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Insect-inspired Material That Could Solve Our Plastic Problem

"Shrilk," made from proteins found in crustacean and insect shells, is strong, stretchy, and fully biodegradable. It may be how you carry your groceries home in the future.

Insect-inspired Material That Could Solve Our Plastic Problem

What if you could come back from the store, extract your haul, and throw your grocery bag in the garden to compost away? Scientists have created a sturdy, versatile, completely biodegradable alternative to plastic that could just make this crazy dream real. And it’s made from insect skeletons.

Javier Fernandez, a Spanish materials scientist, and his collaborators at the Wyss Institute, have created the material they’re calling "Shrilk," which mimics the architecture of arthropod exoskeletons. Grasshoppers and other similar bugs have an exoskeleton that is strong enough to support their innards, but light enough to allow the insect to fly. Shrilk, made from the proteins in these natural materials, also adopts a similar duality: It has the strength of an aluminum alloy, but is half its weight. It’s also completely biodegradable.

Fernandez was experimenting with chitin—found in insect shells— for use in bio-compatible microelectronics. When he recreated the complete micro architecture of the shell, with proteins layered like plywood, the result was Shrilk: strong, light, supple, surprising. "We got mechanical properties that were completely crazy and very unexpected," Fernandez tells Co.Exist.

Fernandez found that Shrilk’s elasticity changed from stretchy to stiff depending on how it was hydrated. And in addition to its spectacular strength and lightness, Shrilk biodegrades completely in a matter of months when in presence of moisture, breaking down into compounds that can be used as nitrogen fertilizer.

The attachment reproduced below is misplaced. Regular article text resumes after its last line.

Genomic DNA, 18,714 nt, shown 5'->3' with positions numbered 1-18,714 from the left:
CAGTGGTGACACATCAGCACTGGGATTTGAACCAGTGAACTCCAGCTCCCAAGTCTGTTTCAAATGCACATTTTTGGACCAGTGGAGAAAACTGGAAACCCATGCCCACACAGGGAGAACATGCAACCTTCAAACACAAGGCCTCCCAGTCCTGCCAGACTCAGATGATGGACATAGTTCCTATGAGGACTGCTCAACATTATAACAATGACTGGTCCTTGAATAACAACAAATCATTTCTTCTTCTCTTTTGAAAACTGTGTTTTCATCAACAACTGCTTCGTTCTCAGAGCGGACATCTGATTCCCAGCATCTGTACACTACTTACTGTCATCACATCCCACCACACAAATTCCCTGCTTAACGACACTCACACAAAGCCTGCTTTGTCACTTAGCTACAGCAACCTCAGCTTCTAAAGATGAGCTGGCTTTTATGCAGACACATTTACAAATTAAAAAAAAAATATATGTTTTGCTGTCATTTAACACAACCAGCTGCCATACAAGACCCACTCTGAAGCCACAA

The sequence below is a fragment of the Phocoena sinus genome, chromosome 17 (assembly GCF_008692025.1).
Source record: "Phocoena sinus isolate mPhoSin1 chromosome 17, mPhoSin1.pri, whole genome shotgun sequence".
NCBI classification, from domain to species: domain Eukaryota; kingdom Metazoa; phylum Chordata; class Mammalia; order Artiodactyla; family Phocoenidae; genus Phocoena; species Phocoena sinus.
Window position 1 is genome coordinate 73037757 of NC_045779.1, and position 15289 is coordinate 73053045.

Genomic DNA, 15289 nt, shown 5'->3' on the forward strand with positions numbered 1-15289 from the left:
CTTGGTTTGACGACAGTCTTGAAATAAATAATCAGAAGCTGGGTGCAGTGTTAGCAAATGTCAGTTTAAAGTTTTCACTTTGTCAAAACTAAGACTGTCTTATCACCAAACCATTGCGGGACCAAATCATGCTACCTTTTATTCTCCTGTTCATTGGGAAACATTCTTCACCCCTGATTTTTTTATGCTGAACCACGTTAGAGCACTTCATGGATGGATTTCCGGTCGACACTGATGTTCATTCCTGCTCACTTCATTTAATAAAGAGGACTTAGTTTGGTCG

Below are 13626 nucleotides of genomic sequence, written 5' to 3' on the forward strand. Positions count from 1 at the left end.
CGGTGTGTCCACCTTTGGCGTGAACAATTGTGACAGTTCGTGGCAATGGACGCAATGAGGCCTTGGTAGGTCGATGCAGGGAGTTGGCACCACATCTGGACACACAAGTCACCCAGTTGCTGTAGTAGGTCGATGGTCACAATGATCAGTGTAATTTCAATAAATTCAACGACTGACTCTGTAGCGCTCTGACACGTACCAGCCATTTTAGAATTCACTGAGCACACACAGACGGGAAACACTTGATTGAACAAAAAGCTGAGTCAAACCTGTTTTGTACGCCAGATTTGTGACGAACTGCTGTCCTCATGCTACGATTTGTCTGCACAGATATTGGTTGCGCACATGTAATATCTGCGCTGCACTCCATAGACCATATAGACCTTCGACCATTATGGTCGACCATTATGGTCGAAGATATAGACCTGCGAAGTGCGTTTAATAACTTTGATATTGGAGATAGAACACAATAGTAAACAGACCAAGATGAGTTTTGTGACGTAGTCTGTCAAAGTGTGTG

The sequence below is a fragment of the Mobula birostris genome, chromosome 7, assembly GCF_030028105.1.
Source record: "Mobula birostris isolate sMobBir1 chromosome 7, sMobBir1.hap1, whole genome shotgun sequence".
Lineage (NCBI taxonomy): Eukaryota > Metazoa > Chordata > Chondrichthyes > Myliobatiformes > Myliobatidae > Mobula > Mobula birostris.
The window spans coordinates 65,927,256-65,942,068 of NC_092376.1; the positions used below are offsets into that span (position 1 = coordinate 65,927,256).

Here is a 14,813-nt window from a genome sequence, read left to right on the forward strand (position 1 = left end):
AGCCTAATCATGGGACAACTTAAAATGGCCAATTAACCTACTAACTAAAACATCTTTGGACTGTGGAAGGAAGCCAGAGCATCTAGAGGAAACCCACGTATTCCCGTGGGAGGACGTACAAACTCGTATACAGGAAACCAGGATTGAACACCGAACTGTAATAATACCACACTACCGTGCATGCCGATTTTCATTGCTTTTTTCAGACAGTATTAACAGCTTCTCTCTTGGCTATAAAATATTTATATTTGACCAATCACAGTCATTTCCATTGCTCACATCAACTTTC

Shrilk is a shoe-in for use in medicine, Fernandez says. In the human body, the material has a lifetime of a few months. This makes it an excellent candidate for use in surgical sutures, or as a scaffold for regenerating tissues. Synthetic materials usually go through rigorous and lengthy tests before the FDA approves them for use in people. But, both the materials that form the Shrilk microstructure—chitosan and fibroin—are already individually approved.

Shrilk could also be sold as an eco-conscious stand-in for disposable plastics. If appropriately hydrated, its structure can vary from stretchy to stiff, so it could be used as either the shell of your cellphone or to replace the ubiquitous and wasteful grocery bags.

There are still several next steps that Fernandez and his colleagues must go through before Shrilk is ready to be manufactured commercially. But if it does hit the market, it would require a huge supply of the raw material that goes into it. Extracting the components from natural sources wouldn’t keep up. So, Fernandez and his team are researching ways to genetically engineer bacterial farms to mass-produce the necessary proteins. "If we want this to be realistic, we need to do the next step."